Friday, November 19, 2004

Truly asymmetrical information

Cathy Seipp makes a point that deserves serious attention:
One of the election lessons for Democrats is that while the Left doesn't understand the Right, the Right can't help but understand the Left, because the Left is in charge of pop culture. Urban blue staters can go their entire lives happily innocent of the world of church socials and duck hunting and Boy Scout meetings, but small-town red staters are exposed to big-city blue-state values every time they turn on the TV.
Mystery writer Harry Kemelman put it another way:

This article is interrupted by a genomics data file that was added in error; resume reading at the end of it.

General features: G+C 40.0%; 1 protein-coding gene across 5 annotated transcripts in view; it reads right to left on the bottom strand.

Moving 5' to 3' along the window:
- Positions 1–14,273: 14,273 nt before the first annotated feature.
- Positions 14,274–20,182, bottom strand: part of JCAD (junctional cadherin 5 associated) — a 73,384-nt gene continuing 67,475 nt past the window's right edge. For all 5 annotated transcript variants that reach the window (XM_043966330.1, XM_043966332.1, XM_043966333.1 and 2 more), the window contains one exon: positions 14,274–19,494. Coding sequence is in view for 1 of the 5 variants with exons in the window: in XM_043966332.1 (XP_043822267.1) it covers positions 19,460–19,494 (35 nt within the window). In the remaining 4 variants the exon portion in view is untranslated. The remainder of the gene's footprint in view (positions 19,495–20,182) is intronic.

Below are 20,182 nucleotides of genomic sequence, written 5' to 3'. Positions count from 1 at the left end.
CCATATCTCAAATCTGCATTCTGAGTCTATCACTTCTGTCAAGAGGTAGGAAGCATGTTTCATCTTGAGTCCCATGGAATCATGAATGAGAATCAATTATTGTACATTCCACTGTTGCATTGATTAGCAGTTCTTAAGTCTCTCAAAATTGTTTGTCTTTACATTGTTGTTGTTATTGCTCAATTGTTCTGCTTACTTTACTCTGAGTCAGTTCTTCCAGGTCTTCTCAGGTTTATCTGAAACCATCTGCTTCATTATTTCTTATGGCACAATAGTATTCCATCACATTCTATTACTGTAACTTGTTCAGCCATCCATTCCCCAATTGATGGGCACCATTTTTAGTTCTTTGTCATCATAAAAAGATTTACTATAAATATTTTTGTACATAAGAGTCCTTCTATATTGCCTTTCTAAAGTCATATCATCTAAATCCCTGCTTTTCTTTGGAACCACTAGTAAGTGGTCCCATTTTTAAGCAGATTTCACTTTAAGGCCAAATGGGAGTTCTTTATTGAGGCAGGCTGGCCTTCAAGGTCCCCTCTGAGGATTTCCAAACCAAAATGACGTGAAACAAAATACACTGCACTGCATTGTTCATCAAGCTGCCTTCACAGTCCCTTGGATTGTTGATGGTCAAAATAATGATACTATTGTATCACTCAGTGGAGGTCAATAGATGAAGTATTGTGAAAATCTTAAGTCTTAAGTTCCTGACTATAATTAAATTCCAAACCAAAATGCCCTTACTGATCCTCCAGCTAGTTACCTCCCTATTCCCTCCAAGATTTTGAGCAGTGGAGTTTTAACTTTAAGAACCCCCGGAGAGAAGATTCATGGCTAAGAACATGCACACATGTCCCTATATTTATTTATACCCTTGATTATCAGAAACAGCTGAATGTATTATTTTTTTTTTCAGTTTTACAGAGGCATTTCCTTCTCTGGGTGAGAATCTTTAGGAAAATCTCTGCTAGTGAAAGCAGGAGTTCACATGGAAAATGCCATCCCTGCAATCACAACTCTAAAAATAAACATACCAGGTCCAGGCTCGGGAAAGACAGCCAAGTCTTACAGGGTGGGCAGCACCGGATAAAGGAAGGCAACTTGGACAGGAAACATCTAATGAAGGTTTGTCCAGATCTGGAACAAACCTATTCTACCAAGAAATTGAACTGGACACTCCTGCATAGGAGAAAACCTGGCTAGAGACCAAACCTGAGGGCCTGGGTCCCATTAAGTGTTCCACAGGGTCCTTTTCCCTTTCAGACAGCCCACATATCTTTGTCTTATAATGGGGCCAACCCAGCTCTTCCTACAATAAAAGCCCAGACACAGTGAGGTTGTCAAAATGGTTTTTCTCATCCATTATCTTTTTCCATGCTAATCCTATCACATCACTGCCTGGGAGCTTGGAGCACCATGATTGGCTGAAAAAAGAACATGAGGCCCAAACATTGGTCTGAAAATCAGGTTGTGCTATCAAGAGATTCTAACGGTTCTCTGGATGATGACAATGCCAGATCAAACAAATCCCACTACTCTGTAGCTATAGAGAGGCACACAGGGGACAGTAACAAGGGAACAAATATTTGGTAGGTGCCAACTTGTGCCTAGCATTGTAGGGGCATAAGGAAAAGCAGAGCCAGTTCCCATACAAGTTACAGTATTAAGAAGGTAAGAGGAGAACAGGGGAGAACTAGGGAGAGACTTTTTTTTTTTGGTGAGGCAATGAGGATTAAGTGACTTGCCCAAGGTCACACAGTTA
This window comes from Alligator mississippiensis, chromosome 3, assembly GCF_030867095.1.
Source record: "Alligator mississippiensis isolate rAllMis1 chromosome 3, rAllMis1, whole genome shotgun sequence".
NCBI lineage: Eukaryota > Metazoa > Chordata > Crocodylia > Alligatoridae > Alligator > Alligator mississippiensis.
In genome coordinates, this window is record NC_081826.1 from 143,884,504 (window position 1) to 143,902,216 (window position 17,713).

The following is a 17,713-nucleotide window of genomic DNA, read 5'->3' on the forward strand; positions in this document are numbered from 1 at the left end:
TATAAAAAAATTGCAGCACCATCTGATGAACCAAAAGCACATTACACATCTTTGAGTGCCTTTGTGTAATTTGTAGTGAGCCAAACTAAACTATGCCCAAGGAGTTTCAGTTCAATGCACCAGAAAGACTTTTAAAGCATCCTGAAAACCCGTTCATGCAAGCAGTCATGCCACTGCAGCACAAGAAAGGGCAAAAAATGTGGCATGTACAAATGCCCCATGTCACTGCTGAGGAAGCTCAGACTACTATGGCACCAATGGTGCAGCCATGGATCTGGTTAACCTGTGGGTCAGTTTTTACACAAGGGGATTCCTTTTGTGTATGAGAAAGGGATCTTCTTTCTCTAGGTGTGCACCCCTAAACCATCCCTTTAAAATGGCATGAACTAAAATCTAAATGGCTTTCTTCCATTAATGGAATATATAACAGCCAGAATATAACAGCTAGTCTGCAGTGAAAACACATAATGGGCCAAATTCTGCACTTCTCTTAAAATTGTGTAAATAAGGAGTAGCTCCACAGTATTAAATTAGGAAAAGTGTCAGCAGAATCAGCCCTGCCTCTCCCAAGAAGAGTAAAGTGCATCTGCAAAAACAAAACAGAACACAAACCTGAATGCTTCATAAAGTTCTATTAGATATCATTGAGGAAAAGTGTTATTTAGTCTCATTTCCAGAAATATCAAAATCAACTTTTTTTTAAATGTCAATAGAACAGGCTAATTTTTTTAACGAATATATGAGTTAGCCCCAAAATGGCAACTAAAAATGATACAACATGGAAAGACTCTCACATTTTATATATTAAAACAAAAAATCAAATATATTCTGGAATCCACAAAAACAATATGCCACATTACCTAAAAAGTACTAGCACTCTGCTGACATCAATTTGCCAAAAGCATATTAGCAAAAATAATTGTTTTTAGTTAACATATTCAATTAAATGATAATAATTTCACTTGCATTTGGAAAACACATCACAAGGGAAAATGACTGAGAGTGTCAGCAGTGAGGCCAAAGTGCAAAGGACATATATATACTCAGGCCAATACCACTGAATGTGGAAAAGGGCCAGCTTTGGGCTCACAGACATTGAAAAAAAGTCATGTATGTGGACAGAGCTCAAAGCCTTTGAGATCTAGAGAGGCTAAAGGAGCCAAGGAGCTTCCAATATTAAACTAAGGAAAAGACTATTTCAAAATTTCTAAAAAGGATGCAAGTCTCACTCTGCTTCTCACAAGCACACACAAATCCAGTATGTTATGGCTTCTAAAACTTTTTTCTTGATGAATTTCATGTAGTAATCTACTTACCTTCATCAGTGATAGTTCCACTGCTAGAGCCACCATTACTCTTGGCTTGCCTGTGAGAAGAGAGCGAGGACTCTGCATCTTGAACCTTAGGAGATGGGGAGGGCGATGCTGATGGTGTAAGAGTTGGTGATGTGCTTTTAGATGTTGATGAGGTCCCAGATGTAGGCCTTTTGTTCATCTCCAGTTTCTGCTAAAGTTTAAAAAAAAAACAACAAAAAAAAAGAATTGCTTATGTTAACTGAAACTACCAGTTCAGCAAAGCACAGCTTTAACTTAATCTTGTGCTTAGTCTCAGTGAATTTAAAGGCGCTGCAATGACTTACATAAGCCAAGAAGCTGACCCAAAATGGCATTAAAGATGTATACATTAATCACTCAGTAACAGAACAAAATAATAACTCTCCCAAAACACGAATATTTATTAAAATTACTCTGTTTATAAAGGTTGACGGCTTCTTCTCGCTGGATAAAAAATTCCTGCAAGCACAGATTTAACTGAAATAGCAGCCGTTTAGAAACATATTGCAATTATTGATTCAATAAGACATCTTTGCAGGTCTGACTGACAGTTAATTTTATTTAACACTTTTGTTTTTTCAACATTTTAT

Ask anyone in the city how far out Farmer Brown lives, and if he knows him, he will say, 'Three or four miles.' But ask Farmer Brown how far he lives from the city and he will tell you, 'three and six-tenths miles-measured it on my speedometer many a time.
["The Nine-mile Walk"]
But Seipp is wrong to limit this only to pop culture and values. The same is true about day-to-day news and this hurts the Democrats. Those of us who live in the exurbs and rural areas still get a healthy dose of information about city life. Our local radio and television stations are based in cities. Tune in for highlights of the Eagles or Steelers and you hear about the latest corruption scandal in Philadelphia or the abject failure of the Harrisburg schools or the disastrous fiscal situation in Pittsburgh. By and large, Democrats govern the cities and many of those cities are governed poorly by our lights.

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